When asked about President Donald Trump’s announcement in November that the USA would withdraw from the deal, the sea minister stressed that “American science is strong and is not complacent with some attitudes” and added that there are states within the country that have adopted other climate change policies.

“It is important that we do not fall into a global pessimism. We have to believe we will win this challenge.”

Algarve needs action to stop drought

Miguel Miranda, President of the Portuguese Sea and Atmosphere Institute (IPMA), also attended the opening of the meeting and expressed his concern about the Algarve’s ongoing drought.

“We are halfway through the winter, which was reasonably rainy in the North and Centre of Portugal, and the Algarve is still facing a drought,” he said, adding that the ‘alarm bells are ringing’.

Said Miranda, “we are starting to face situations for which we are not totally prepared. Solutions are needed which are not created instantly”.

But is the drought partly caused by climate change?

The IPMA boss said it is “very hard to say”, adding that climate change “is a statistic and that the variations are noted over time”.

“But the truth is that everything is pointing towards an increase in droughts in Portugal, particularly in the southernmost regions,” he said.

It is crucial that measures start being taken as soon as possible, including the construction of new dams.

“The later they are implemented, the more dramatic the consequences will be,” he said.

“Every measure will be needed to provide water to populations and the human activities that need it. And there will probably be a more rigorous management in regions with fewer water resources.”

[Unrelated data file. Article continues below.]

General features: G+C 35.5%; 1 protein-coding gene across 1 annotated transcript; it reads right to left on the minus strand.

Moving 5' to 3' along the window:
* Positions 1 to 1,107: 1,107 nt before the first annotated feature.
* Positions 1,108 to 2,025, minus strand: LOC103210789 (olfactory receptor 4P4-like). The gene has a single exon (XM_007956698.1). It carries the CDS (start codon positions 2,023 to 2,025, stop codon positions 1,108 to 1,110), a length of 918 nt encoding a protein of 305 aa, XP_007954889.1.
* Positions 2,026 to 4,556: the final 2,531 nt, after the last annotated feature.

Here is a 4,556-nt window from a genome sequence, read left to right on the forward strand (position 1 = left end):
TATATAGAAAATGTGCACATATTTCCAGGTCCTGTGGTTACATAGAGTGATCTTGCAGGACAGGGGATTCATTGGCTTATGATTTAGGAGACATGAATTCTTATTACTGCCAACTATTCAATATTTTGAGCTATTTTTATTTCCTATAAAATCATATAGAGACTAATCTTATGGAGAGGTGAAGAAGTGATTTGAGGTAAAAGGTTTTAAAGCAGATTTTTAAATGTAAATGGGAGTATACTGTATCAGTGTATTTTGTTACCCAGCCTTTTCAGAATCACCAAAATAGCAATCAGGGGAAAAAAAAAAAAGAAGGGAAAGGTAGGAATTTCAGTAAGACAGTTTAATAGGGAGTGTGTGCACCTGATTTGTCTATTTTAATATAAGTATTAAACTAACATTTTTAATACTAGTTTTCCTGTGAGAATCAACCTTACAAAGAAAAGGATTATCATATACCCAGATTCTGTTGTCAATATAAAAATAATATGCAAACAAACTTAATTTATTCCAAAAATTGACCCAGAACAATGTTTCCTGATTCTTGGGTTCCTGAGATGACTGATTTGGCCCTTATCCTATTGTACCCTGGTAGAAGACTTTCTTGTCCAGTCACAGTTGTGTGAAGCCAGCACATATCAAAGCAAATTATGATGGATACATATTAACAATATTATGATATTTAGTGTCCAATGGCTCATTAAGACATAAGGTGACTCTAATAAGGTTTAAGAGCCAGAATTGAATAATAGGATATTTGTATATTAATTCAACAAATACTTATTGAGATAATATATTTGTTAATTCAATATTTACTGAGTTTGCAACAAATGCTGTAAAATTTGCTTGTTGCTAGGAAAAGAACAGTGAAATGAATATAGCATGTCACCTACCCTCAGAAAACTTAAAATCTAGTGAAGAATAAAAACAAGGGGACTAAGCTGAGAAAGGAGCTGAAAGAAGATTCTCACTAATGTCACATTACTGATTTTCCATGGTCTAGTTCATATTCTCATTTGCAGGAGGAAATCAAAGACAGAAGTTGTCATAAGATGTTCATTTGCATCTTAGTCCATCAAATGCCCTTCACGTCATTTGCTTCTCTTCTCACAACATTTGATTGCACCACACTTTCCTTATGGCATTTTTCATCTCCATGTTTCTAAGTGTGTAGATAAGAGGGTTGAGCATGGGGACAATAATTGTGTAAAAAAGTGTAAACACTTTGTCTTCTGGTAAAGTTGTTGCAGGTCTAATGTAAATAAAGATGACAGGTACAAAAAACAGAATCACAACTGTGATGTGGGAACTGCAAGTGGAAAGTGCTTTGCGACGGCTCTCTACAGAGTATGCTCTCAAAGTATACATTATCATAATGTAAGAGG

While the Algarve “won’t turn into a desert”, as it has enough “climate variation” to prevent this from happening, he said the region’s climate is likely to become drier, unlike most other parts of the planet where climate change will likely lead to more rain.

Painting a more serious picture of the effect of climate change in the Algarve was Faro Mayor Rogério Bacalhau, who said that “if there is a region that is already changing due to the effects of climate change, it is the Algarve”.

“Coastal erosion and the rise of the sea level are so evident that our territory and way of life are being threatened. Authorities are already experiencing difficulties trying to provide water to the whole population,” the mayor told reporters at the start of the week-long meeting.

If the Algarve continues to experience dry winters, Bacalhau predicts the region could face scenarios of “poverty, desertification and desolation”.

The mayor is also skeptical about the efficiency of the solutions that have been suggested so far to tackle the drought, such as the construction of the Foupana dam or a desalination plant.

“They are either expensive or environmentally incorrect,” he said, adding that the government should create a multidisciplinary technical group to study this issue and come up with a solution in a maximum of “six months”.

Source: The Portugal Resident (Original article written by Bruno Filipe Pires for Jornal Barlavento)